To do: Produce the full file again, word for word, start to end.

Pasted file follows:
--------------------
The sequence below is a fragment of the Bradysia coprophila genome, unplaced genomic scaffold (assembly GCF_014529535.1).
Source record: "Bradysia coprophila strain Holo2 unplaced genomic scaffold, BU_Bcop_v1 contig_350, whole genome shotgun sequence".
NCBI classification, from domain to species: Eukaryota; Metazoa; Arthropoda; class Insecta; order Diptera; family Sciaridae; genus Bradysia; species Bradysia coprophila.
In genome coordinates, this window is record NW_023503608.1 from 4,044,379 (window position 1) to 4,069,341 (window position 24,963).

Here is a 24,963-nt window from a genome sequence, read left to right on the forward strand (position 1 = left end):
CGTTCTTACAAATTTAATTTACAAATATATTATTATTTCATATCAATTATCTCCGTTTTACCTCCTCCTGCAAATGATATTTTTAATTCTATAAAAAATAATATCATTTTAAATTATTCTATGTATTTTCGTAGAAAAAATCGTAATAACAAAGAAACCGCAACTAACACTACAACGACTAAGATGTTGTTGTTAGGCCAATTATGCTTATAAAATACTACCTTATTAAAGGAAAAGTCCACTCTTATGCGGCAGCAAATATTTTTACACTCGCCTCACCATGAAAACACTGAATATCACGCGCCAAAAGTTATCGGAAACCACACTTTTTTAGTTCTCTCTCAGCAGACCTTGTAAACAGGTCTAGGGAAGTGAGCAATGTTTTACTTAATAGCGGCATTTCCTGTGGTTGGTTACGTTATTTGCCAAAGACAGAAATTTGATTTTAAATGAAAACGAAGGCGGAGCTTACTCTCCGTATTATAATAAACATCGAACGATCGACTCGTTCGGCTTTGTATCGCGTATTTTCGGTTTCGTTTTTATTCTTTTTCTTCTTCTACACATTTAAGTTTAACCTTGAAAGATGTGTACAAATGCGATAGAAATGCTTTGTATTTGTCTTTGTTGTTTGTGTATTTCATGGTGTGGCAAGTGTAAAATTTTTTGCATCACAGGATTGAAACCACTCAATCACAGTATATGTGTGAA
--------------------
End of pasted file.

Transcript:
The sequence below is a fragment of the Bradysia coprophila genome, unplaced genomic scaffold (assembly GCF_014529535.1).
Source record: "Bradysia coprophila strain Holo2 unplaced genomic scaffold, BU_Bcop_v1 contig_350, whole genome shotgun sequence".
NCBI classification, from domain to species: Eukaryota; Metazoa; Arthropoda; class Insecta; order Diptera; family Sciaridae; genus Bradysia; species Bradysia coprophila.
In genome coordinates, this window is record NW_023503608.1 from 4,044,379 (window position 1) to 4,069,341 (window position 24,963).

Here is a 24,963-nt window from a genome sequence, read left to right on the forward strand (position 1 = left end):
CGTTCTTACAAATTTAATTTACAAATATATTATTATTTCATATCAATTATCTCCGTTTTACCTCCTCCTGCAAATGATATTTTTAATTCTATAAAAAATAATATCATTTTAAATTATTCTATGTATTTTCGTAGAAAAAATCGTAATAACAAAGAAACCGCAACTAACACTACAACGACTAAGATGTTGTTGTTAGGCCAATTATGCTTATAAAATACTACCTTATTAAAGGAAAAGTCCACTCTTATGCGGCAGCAAATATTTTTACACTCGCCTCACCATGAAAACACTGAATATCACGCGCCAAAAGTTATCGGAAACCACACTTTTTTAGTTCTCTCTCAGCAGACCTTGTAAACAGGTCTAGGGAAGTGAGCAATGTTTTACTTAATAGCGGCATTTCCTGTGGTTGGTTACGTTATTTGCCAAAGACAGAAATTTGATTTTAAATGAAAACGAAGGCGGAGCTTACTCTCCGTATTATAATAAACATCGAACGATCGACTCGTTCGGCTTTGTATCGCGTATTTTCGGTTTCGTTTTTATTCTTTTTCTTCTTCTACACATTTAAGTTTAACCTTGAAAGATGTGTACAAATGCGATAGAAATGCTTTGTATTTGTCTTTGTTGTTTGTGTATTTCATGGTGTGGCAAGTGTAAAATTTTTTGCATCACAGGATTGAAACCACTCAATCACAGTATATGTGTGAA